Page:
Investors sense that the sands beneath their feet are shifting. Rising US yields and equities have traditionally been yen negative. With the recent gains that carried the yen to its best level against the dollar since late 2016 and up 6% to lead the major currencies this year, the old relationships appear to have broken down.
The 60-day rolling correlation between the level of the dollar-yen exchange rate and the yield on the US 10-year Treasury yield has become inverted since mid-January, and now at -0.87 is the most inverted since 2001. Rising yields also were linked to the recent dramatic slide in equities, but in recent days, the US yield edged higher while the stocks rallied. The S&P 500 turned in its best weekly performance since 2011. The US 10-year yield rose nine basis points at the most and finished the week two basis points higher. The two-year yield rose nearly a dozen. The rise in the short-end appears to be a function of shifting views on Fed policy. The implied yield of the December 2018 Fed funds futures rose 8.5 bp over the past week.
Rising US interest rates, the anticipation of more aggressive Federal Reserve, and a supportive policy mix has done little for the greenback, which fell to new multi-year lows against the Euro, Swiss franc, and Yen before the weekend. The greenback staged a dramatic recovery against most of the major currencies in North America ahead of the weekend. The negativity of sentiment toward the dollar discourages putting too much emphasis on a few hours of trading in NY before a long holiday weekend. Still, the price action before the weekend suggests another window of opportunity for a correction to the over-extended positioning and sentiment toward the dollar in the days ahead.
The Dollar Index frayed important chart support in the 88.30-88.50 area but recovered smartly. It closed above the previous day’s high. The technical strength of such a pattern is enhanced by the fact that a new low for the move was recorded before the reversal; hence the nomenclature of a “key reversal.” The technical indicators did not confirm the short-lived new lows. A move above the 89.30-89.50 area would improve the tone.
The Euro snapped a five-day advance ahead of the weekend. It initially made new highs since late 2014 but proceeded to sell off through the previous day’s low. It also closed below the previous days low to trace out a key reversal. The RSI and MACDs did not confirm the high, leaving a potential bearish divergence in its wake. The Slow Stochastics, on the other hand, are turning up. Although short-term traders have been conditioned to buy the euro on dips, the lower end of the range is still at a couple cents lower (~$1.22). Initial support may be seen near $1.2340. On the upside, the 61.8% retracement of the euro’s decline from the 2014 high is found near $1.26 and the monthly downtrend line is near $1.2640.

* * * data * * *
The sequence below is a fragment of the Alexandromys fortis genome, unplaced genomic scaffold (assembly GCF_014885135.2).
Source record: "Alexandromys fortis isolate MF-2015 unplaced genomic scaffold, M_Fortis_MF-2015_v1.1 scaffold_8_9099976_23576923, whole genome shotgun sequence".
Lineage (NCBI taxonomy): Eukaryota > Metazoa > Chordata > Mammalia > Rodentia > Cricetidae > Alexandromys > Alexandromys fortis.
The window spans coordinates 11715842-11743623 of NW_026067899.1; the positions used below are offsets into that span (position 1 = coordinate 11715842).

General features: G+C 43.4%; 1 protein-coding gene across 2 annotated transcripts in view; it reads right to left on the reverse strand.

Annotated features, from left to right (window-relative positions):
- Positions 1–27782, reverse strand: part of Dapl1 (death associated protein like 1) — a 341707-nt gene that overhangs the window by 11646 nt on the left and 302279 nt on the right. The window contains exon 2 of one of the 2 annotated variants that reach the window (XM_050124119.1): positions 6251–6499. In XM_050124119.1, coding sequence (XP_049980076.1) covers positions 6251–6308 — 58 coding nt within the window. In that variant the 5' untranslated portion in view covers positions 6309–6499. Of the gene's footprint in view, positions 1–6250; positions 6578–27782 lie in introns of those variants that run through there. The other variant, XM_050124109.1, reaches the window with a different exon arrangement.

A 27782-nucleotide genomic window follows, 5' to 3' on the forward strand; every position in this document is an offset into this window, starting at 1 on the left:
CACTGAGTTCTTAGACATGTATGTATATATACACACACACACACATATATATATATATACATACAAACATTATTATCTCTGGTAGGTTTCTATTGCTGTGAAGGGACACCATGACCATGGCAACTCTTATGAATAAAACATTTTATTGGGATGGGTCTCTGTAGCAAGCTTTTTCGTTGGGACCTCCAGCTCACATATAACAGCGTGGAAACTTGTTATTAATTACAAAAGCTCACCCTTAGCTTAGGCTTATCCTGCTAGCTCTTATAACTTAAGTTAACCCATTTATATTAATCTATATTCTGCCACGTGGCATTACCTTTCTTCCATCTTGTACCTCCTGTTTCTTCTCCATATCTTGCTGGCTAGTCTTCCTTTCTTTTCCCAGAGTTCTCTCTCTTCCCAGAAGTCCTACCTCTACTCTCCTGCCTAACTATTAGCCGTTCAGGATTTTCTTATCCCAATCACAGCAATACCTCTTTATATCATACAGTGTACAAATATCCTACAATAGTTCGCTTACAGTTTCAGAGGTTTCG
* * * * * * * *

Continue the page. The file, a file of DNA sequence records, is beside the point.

The ¥en closed higher against the dollar every day last week until Friday. The buying appears to have been led by Japanese participants. The dollar was sold in Asia every day and before the weekend it was driven to almost JPY105.50 after finishing the previous week near JPY108.80. The dollar recovered to new session highs near JPY106.40. The fear that Japanese selling may not be over may have contributed to the note of caution. Unlike the euro, the technical indicators were mixed, and only the RSI did not soften ahead of the weekend. We peg initial resistance in the JPY107.00-JPY107.20 area. Support is seen near JPY105.
Unlike the Euro,Yen and Swiss franc,Sterling failed to make a new high last week. Sterling’s high was set on January 25 a little below $1.4350. It has made two lower highs since. Before the weekend, it briefly traded above the 61.8% retracement (~$1.4125) from last month’s peak before the weaker than expected retail sales sent it back to $1.40, where it just missed pushing through the previous day’s low. A break of $1.3975 could signal a likely return to $1.3765–$1.3800. The technical indicators are mixed, with the RSI and MACDs still trending lower, while the Slow Stochastic crossing higher.